An empty drum
In this country, the saying goes that no one ever loses elections. Those who got the most votes become elected officials, and the second, third, or fourth placer thunders and shrills about having been cheated.
This idea is best highlighted in the history of election protests, specifically for the presidential and vice presidential elections. Since the inauguration of the Fifth Republic, almost all close presidential and vice presidential elections have been challenged in the Supreme Court.
Starting in 1992, President Fidel V. Ramos, for most of his presidency, had to deal with allegations of cheating in the polls from his closest rival, Miriam Defensor Santiago. Ramos won the presidency by garnering 5,342,571 votes over Santiago’s 4,465,173. Santiago filed an election protest on July 20, 1992—almost a month after Ramos was sworn into office as the 12th president of the Philippines. Years later, in 1996, the Supreme Court dismissed Santiago’s protest because she chose to vie for a seat at the Senate in the 1995 midterm elections.
In 2004, actor Fernando Poe Jr. filed an election protest against incumbent President Gloria Macapagal Arroyo for allegedly manipulating the 2004 polls. Poe, garnering 11,782,232 votes, lost to Arroyo, who officially got 12,905,808. This protest did not last long, as a year later Poe passed away. His widow, Susan Roces, subsequently filed a motion to continue the case despite the demise of her husband, but it was denied by the Supreme Court.
In the same year, then Vice President Noli de Castro also faced an election protest from his closest rival, Loren Legarda. De Castro got 15,100,431 votes to Legarda’s 14,218,709. The protest ended with the Supreme Court dismissing the case because Legarda ran for, and won, a Senate seat in 2007.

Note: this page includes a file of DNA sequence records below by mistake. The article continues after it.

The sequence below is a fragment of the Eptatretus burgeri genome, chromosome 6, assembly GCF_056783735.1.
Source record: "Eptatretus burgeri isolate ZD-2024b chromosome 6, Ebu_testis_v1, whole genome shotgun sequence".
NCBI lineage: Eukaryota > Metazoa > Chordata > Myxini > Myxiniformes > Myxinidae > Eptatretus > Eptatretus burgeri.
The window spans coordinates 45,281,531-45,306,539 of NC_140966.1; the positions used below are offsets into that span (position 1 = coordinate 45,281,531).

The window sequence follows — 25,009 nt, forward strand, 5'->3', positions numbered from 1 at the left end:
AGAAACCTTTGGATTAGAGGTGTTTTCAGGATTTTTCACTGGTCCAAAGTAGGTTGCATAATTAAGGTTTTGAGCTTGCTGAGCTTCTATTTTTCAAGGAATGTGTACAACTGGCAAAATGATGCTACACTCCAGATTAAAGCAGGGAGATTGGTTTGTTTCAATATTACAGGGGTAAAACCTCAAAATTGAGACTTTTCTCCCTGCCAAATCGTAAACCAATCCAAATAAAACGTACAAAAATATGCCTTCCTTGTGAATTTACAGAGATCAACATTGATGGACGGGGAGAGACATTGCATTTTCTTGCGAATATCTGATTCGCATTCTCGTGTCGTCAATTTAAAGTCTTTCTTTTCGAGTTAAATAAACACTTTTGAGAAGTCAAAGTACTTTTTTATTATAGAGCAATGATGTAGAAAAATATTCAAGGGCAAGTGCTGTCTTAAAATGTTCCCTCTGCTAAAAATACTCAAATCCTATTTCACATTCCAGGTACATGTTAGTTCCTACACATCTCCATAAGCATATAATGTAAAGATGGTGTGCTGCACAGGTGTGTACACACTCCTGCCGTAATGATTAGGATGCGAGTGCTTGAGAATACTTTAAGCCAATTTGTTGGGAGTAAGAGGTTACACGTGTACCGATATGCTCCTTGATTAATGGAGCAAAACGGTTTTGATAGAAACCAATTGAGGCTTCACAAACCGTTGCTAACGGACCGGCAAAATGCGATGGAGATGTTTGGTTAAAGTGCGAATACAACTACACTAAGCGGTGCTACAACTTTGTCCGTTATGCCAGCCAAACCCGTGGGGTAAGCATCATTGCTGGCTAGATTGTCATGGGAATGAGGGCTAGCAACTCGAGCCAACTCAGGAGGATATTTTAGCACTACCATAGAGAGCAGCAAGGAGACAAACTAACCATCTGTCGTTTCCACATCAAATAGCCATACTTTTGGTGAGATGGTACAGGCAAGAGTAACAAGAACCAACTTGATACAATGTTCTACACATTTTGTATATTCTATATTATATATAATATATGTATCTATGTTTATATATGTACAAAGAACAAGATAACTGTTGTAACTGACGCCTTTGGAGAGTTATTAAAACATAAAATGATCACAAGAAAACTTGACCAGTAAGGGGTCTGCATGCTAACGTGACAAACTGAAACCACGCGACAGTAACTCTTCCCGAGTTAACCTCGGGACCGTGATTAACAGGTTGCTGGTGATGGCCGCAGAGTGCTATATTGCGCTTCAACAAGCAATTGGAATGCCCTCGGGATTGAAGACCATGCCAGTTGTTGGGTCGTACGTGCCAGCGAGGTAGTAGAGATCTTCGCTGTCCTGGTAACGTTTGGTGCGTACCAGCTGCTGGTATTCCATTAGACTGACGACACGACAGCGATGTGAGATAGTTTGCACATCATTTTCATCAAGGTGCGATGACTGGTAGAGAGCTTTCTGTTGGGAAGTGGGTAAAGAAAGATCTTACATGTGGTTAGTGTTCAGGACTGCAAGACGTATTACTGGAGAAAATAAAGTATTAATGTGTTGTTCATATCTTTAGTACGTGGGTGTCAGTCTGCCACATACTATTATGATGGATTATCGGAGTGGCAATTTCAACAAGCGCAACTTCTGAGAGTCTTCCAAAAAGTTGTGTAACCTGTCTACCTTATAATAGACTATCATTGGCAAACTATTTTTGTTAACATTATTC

In 2010, the country held its first automated elections, which saw President Benigno S. Aquino III and Vice President Jejomar C. Binay elected to the highest positions in the land. Despite the overall exercise being hailed as fraud-free, an election protest was still filed by Mar Roxas against Binay.
Roxas, who lost, got 13,918,490 votes as opposed to Binay’s 14,645,574. This protest dragged on throughout the term of Binay, and was eventually decided in August 2016, two months after the end of Binay’s term. In its decision, the Supreme Court said the case had become moot and academic since the term being contested had already lapsed.
On to our present-day protest, Bongbong Marcos still insists that he won the vice presidential elections against Vice President Leni Robredo. He alleged a change in the “hash code,” which turned out to be a fix for the letter “ñ,” since the letter originally appeared as a “?”.
He also claimed that square marks on the ballots were suspicious, when they turned out to be new features introduced in the 2016 ballots. He later pointed to some ballots being wet, and that audit logs did not contain a tally of votes—only to be told by a former Commission on Elections commissioner that audit logs are not found in ballot boxes as they are held in the custody of the election officer.
Looking at the history of electoral protests, we can surmise that time is of the essence when it comes to these cases. Either you run for another position, or time overtakes you, as in the case of Poe and Roxas.
This begs several questions, considering that the Marcos protest is still looking for evidence to justify itself as the Duterte administration approaches the half-way mark. Why are Marcos supporters further delaying their own case, with Solicitor General Jose Calida asking the Supreme Court for an extension to comment on the motion for reconsideration filed by Robredo’s camp? (By the way, Calida is a pro-Marcos advocate mentioned by President Duterte himself: another conflict of interest to add to the pile.)
Why do Marcos supporters keep on insisting that the protest is already over, when we know that the Presidential Electoral Tribunal has historically never decided on any PET case?
These questions troublingly lead to suspicions of an ulterior motive. Being out of office creates the need to find ways to stay relevant and remain in the news cycle. Perhaps all the noise is a preparation for something bigger. Something that might come around four years from now.
See the bigger picture with the Inquirer's live in-depth coverage of the election here https://inq.ph/Election2019
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